The two industry bodies made this submission to the global trade watchdog as part of a consortium of around 170 global associations. The submission comes amid India and South Africa pushing hard for the prohibition to end as it leads to revenue loss and are keen on an outcome on the issue before the WTO’s 13th ministerial conference (MC13) later this month. The moratorium on customs duties on electronic transmissions is in place since 1998. Around 105 countries, including the US, the UK, Australia, China, and Japan favour this prohibition.
“Continuation of the moratorium is also important to supply chain resilience for manufacturing and services industries,” the associations said.
As per the submission, the moratorium is particularly beneficial to Micro, Small and Medium-Sized Enterprises (MSMEs), whose ability to access and leverage digital tools has allowed them to stay in business amidst physical restrictions and lockdowns during the Covid-19 pandemic.
“Failure to renew the moratorium will jeopardize these benefits, as customs restrictions that interrupt cross-border access to knowledge and digital tools will harm MSMEs and the global supply chain – increasing digital fragmentation,” they said. The United Nations Conference on Trade and Development has pegged a global loss of $10 billion per year in potential customs duties due to the moratorium, with 95% of this loss borne by developing countries.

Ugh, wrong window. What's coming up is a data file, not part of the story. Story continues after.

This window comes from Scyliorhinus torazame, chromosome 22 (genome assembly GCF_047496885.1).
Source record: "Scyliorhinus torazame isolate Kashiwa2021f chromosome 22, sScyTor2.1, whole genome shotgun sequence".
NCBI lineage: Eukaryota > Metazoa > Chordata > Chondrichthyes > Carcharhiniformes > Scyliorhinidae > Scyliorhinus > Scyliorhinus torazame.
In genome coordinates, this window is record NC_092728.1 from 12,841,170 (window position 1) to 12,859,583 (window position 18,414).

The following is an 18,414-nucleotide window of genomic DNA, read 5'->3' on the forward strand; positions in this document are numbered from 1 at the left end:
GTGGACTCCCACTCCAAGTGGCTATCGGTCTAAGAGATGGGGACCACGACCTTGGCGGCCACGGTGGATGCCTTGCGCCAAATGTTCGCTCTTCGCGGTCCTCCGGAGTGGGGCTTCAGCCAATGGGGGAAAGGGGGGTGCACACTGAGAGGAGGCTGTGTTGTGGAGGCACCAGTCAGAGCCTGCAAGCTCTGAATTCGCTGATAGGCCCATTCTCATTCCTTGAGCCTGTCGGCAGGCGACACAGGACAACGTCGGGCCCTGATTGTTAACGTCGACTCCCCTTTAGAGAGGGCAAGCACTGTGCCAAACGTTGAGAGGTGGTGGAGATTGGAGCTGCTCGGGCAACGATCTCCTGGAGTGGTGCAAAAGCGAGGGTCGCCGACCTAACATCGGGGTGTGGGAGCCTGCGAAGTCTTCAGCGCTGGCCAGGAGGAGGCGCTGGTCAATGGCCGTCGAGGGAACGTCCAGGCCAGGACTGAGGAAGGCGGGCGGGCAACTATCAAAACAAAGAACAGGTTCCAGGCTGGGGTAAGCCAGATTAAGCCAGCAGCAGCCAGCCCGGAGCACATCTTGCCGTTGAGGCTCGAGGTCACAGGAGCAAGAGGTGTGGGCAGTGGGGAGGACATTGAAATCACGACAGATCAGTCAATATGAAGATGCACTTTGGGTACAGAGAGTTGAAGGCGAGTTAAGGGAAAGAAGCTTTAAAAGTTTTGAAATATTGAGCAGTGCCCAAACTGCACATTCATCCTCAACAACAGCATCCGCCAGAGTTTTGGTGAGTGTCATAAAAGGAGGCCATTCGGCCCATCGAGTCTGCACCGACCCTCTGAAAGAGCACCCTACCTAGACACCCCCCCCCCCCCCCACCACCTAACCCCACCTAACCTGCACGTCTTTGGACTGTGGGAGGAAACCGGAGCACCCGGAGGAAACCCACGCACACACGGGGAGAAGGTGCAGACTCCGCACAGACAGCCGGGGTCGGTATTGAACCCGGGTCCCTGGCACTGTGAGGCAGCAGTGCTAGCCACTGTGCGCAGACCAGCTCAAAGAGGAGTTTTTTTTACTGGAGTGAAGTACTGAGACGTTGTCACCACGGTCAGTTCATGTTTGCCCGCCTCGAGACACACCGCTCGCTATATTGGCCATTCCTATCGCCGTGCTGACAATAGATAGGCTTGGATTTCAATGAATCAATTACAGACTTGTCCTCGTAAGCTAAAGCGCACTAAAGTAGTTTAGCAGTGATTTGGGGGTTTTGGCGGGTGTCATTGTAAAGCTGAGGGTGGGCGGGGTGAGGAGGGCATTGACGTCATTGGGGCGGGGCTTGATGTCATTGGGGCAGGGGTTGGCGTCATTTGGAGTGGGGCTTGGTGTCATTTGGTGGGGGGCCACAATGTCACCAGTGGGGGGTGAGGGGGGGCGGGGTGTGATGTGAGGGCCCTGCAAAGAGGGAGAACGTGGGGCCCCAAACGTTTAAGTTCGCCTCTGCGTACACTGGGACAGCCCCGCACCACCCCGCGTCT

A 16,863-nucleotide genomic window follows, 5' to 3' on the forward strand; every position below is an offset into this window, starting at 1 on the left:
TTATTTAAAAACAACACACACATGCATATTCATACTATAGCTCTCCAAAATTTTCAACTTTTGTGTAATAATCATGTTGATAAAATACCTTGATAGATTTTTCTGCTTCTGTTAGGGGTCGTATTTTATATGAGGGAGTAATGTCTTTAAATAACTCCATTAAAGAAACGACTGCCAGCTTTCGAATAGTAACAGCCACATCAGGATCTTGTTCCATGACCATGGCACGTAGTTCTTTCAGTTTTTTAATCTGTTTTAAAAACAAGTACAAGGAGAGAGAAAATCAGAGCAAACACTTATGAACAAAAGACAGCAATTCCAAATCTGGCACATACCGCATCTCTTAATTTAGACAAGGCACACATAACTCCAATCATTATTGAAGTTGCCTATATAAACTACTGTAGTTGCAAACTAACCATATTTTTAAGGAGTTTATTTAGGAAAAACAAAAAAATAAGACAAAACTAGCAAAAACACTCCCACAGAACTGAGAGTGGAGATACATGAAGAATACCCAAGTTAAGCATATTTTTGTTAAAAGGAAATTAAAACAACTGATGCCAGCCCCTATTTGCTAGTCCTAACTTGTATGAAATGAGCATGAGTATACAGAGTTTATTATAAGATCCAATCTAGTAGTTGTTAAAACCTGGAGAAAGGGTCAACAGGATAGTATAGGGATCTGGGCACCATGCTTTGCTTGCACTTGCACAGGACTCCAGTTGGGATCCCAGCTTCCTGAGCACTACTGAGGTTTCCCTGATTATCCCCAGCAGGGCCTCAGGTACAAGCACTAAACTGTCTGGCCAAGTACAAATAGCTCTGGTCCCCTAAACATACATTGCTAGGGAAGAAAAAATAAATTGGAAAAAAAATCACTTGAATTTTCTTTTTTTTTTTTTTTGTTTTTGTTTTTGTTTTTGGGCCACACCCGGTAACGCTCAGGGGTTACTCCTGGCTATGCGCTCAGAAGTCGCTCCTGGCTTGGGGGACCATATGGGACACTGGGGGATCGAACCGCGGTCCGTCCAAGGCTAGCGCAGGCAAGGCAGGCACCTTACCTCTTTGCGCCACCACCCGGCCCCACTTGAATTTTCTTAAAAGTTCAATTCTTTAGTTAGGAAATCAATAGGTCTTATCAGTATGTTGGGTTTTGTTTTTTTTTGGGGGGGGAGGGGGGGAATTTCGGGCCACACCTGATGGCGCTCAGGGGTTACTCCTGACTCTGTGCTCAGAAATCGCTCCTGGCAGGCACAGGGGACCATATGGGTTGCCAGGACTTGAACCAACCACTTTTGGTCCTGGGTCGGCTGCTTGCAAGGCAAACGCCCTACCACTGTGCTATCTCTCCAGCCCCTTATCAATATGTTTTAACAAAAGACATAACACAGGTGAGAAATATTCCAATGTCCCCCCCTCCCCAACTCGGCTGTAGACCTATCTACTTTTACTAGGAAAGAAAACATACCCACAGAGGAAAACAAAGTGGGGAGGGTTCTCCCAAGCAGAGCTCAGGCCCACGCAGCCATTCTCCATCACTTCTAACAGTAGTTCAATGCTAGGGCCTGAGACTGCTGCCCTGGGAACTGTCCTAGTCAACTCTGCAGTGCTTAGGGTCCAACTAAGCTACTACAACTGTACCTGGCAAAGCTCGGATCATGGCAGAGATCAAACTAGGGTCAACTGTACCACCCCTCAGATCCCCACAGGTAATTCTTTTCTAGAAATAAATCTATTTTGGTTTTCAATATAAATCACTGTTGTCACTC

Vinod Kumar, president, India SME Forum said that Indian MSMEs export around $90 billion of services annually and all IT enabled services exports would get impacted if customs duties are imposed.The WTO MC13 will be held in Abu Dhabi from February 26-29.
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